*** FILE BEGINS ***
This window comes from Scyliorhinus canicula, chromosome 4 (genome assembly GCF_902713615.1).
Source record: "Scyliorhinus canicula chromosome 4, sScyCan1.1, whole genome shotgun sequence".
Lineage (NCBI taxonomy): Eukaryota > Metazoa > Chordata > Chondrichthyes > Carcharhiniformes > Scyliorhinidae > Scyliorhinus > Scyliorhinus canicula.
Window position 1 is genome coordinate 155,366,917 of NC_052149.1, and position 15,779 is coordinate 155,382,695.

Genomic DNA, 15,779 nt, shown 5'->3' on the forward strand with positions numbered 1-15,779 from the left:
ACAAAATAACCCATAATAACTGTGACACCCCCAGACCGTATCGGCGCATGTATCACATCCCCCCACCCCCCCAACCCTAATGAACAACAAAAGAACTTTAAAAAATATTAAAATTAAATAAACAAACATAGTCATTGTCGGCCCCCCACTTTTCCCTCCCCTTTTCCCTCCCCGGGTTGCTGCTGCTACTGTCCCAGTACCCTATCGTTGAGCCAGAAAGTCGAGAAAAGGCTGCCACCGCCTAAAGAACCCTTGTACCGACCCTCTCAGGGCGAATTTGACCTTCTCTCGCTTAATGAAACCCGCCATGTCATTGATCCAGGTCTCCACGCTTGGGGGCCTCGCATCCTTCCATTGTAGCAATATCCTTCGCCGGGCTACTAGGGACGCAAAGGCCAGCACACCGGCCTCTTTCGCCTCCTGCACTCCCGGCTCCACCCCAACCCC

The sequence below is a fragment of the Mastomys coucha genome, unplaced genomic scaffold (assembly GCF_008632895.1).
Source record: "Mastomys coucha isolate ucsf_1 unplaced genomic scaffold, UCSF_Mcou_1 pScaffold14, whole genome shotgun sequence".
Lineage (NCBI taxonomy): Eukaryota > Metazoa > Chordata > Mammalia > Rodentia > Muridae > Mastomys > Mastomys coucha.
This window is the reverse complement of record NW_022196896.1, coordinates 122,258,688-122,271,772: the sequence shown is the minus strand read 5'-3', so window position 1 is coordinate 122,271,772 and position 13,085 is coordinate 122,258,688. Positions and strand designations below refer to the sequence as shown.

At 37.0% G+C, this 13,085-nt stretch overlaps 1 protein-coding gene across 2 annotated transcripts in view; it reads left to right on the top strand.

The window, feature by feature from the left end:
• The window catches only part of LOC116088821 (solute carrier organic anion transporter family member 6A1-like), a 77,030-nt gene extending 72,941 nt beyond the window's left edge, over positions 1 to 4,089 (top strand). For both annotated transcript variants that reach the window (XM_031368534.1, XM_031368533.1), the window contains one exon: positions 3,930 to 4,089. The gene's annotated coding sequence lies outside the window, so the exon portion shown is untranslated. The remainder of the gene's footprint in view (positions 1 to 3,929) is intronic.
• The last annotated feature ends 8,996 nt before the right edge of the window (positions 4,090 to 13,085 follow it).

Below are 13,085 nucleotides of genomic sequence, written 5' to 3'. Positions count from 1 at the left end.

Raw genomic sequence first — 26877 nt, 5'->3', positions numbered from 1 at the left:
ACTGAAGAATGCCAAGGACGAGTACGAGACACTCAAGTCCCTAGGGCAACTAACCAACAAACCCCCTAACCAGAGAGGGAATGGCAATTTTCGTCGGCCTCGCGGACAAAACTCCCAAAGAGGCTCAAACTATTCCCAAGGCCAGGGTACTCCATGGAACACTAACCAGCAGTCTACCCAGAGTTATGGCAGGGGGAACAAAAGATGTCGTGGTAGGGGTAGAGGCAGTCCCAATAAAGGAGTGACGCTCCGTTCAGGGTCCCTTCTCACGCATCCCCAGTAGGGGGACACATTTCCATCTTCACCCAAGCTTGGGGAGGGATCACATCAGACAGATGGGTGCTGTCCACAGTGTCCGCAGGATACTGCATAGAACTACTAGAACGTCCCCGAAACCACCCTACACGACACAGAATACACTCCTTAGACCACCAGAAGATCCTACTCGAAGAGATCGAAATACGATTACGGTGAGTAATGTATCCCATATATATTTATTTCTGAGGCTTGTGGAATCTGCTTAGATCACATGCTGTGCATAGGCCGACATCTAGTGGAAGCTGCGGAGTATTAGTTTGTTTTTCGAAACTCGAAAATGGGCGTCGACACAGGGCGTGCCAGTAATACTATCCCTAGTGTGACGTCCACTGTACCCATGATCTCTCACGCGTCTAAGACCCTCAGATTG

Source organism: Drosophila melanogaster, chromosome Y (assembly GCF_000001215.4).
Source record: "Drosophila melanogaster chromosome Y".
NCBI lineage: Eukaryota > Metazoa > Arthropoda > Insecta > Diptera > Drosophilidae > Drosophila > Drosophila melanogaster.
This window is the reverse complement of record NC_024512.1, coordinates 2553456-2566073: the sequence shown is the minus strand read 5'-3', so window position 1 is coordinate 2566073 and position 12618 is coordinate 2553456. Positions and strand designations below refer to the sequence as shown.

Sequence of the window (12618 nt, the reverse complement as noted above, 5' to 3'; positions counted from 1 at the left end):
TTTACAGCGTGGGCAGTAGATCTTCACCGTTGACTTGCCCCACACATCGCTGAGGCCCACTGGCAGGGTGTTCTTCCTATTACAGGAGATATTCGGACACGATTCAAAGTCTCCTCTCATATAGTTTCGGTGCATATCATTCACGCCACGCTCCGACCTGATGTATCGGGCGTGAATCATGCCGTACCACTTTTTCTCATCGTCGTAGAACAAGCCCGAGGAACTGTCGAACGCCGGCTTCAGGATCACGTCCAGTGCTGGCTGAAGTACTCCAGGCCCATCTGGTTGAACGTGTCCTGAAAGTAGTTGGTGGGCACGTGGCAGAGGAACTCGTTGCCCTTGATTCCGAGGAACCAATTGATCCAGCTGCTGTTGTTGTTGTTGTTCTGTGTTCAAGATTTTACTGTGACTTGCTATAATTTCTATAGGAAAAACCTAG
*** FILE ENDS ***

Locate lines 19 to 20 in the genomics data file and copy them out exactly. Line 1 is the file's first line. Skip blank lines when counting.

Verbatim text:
Source record: "Drosophila melanogaster chromosome Y".
NCBI lineage: Eukaryota > Metazoa > Arthropoda > Insecta > Diptera > Drosophilidae > Drosophila > Drosophila melanogaster.